The International 2018 officially got underway this week and surprise, there were a number of problems with various streaming feeds going down in the middle of the Dota 2 matches. Valve sent out a tweet last night apologising for the outages, but given how big and lucrative the event is, it still feels like the company should have their shit more together by now.
"We are sorry about the repeated stream downtime today", the company announced last yesterday evening. "We are working through some power problems that have caused issues with stream encoding and network hardware at the event".
This was after a day of audio issues — hopefully no one was listening with headphones on at full volume when this happened — and broadcast channels cutting to static background shots at random times, starting in the very opening moments. Valve did not respond to a request by Kotaku for further clarification on what the source of the problems was.
The event is currently in the group stage, meaning there are multiple feeds being broadcast at once for all of the matches taking place simultaneously. It is located in Vancouver's Rogers Arena this year, not its usual home in Seattle's KeyArena.
Even given these caveats, however, the game's most ardent fans haven't been so forgiving, mostly because of how much money they've given Valve in the months leading up to the tournament.
The biggest event of the year, The International, opens with audio issues. When @ODPixel's voice is finally heard, it's with the opening line:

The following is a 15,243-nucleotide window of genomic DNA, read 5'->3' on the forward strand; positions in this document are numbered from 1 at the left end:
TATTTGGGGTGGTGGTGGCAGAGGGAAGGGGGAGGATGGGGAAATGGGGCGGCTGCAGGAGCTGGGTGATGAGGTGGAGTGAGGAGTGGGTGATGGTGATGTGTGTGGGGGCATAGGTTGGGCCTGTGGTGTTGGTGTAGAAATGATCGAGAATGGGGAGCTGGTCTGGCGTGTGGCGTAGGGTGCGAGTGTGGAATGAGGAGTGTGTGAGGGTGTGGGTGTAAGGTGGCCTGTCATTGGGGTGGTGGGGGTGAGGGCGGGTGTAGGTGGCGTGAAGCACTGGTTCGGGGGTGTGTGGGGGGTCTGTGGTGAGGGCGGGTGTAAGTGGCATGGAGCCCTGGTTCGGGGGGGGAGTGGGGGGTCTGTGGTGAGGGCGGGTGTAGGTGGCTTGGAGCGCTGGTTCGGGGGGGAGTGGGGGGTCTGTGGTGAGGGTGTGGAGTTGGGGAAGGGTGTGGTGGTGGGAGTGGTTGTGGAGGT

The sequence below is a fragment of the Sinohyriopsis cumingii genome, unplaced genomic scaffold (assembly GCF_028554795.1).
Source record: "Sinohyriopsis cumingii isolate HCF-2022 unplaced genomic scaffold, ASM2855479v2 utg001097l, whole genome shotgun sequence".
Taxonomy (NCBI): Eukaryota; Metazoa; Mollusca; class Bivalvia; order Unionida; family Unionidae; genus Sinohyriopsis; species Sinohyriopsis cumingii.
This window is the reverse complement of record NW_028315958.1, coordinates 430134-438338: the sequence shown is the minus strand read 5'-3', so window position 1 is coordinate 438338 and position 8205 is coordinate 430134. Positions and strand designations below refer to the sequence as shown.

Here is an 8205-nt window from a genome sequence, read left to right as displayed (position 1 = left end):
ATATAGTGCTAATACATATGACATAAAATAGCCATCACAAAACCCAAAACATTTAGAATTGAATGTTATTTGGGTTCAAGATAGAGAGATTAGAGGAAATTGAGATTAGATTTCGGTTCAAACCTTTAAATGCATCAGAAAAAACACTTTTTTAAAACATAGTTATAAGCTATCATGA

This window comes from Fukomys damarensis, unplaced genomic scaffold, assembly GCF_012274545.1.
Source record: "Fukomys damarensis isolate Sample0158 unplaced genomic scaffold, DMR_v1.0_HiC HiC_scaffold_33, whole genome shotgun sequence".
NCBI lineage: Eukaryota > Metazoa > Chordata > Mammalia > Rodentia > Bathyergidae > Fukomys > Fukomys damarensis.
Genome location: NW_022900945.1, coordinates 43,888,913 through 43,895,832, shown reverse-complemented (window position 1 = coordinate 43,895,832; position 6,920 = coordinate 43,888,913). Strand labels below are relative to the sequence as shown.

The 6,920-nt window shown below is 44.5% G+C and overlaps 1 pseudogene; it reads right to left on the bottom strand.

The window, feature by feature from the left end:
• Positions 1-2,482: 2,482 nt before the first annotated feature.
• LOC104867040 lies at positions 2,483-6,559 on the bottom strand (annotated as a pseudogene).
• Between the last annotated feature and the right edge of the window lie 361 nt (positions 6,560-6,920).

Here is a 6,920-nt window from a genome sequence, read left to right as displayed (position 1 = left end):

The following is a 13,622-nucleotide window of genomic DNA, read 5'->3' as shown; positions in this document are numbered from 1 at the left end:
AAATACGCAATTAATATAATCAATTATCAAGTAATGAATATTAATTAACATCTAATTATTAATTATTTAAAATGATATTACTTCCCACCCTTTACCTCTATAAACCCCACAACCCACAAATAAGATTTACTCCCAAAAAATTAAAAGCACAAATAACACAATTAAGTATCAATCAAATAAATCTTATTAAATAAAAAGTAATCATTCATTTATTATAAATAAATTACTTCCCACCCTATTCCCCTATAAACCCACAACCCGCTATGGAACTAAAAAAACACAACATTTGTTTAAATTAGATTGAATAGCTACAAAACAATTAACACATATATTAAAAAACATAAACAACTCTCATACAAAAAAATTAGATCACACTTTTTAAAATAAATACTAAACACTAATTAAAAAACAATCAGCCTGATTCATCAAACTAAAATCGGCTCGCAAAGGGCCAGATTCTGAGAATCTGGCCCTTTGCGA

"I'm telling you Gabe, a $40 million stretch goal for caster audio is not going to go down well with the community".
What a legend!
— Jacob Toft-Andersen (@TheMaelk) August 15, 2018
Valve funds the prize pool for The International with a combination of direct contributions and crowdfunding from everyday Dota 2 players. It's currently at just over $US24 ($33) million, $US1.6 ($2) of which came from Valve. The rest was from fans.
25 per cent of the value of all International-themed items purchased during the lead-up to the event, including the battle pass which players can pay or grind to level up and get various rewards, goes toward that figure, while the rest is pocketed by Valve.
Since players have currently funded $US22.8 ($31) million in prize money, that means the company has made roughly $US68 ($93) million just for itself. That's a large part of why fans felt the broadcasting issues experienced so far are unacceptable.
Of course, Valve's comments about power supplies and network hardware didn't help, with many people making jokes about mailing their routers and other equipment to Canada to help out. Others simply suggested Valve bribe everyone who paid for a battle pass with an extra 10 levels.
In part it's a problem of Valve's own making. Dota 2 fans can be unruly, ranging from unrealistic to completely toxic, but by relying on their penchant for spending millions on microtransactions every year leading up to the game's biggest party, the company's created a not unfair expectation that it do due diligence on when it comes to the tournament's technical setup.
So far, day two has gone more smoothly. Whatever gremlins were chewing on the ethernet cables, Valve appears to have gotten them momentarily sorted out.